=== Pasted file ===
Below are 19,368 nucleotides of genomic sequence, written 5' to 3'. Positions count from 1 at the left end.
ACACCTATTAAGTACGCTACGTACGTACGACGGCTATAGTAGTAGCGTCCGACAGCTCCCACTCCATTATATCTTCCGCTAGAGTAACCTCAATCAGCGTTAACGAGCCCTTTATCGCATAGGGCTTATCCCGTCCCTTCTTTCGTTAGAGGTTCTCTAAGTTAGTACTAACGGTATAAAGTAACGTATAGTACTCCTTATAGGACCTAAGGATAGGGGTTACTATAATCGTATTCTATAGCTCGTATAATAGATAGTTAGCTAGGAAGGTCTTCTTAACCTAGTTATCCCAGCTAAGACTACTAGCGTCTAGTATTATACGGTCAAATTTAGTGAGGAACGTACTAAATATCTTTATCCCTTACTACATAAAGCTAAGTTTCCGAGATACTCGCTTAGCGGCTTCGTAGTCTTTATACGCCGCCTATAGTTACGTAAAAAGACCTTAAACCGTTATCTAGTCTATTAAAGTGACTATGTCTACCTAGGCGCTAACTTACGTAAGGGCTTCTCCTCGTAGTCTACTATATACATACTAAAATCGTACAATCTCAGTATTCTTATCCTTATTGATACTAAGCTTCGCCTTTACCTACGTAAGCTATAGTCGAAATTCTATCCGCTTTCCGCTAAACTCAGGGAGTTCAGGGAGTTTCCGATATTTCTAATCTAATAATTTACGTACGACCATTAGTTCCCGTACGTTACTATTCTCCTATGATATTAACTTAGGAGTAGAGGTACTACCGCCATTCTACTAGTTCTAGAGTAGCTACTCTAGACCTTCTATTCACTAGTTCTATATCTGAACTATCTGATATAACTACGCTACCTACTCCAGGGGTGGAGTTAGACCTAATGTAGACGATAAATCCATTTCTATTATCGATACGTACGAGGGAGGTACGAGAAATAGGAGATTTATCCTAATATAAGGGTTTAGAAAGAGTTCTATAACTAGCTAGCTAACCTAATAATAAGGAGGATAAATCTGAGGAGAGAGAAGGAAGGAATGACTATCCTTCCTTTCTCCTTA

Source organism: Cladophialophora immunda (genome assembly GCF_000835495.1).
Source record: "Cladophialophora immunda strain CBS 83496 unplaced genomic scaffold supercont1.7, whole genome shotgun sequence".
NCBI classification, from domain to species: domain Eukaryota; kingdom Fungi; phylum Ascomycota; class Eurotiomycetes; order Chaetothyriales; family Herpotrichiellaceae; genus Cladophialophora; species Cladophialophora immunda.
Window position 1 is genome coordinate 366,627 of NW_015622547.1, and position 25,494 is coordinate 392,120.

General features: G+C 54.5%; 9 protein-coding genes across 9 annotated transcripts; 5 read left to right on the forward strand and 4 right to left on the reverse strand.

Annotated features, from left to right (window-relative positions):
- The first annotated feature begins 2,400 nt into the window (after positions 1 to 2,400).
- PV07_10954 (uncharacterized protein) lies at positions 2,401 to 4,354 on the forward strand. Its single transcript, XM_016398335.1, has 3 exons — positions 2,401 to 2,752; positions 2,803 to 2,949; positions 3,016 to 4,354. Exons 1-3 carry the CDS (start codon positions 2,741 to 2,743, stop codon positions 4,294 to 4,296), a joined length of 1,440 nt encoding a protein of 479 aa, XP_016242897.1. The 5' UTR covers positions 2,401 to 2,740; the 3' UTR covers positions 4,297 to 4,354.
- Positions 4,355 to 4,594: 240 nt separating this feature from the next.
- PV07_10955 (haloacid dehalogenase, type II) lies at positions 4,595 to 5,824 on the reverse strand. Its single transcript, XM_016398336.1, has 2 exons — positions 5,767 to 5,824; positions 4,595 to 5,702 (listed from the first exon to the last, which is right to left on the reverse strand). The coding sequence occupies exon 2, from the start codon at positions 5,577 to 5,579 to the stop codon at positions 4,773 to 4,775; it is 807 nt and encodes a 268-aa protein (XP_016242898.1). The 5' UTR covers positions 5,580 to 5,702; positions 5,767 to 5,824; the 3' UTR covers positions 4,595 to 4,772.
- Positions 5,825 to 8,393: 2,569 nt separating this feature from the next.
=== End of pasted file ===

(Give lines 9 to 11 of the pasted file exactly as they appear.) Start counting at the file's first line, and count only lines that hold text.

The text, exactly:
- The first annotated feature begins 2,400 nt into the window (after positions 1 to 2,400).
- PV07_10954 (uncharacterized protein) lies at positions 2,401 to 4,354 on the forward strand. Its single transcript, XM_016398335.1, has 3 exons — positions 2,401 to 2,752; positions 2,803 to 2,949; positions 3,016 to 4,354. Exons 1-3 carry the CDS (start codon positions 2,741 to 2,743, stop codon positions 4,294 to 4,296), a joined length of 1,440 nt encoding a protein of 479 aa, XP_016242897.1. The 5' UTR covers positions 2,401 to 2,740; the 3' UTR covers positions 4,297 to 4,354.
- Positions 4,355 to 4,594: 240 nt separating this feature from the next.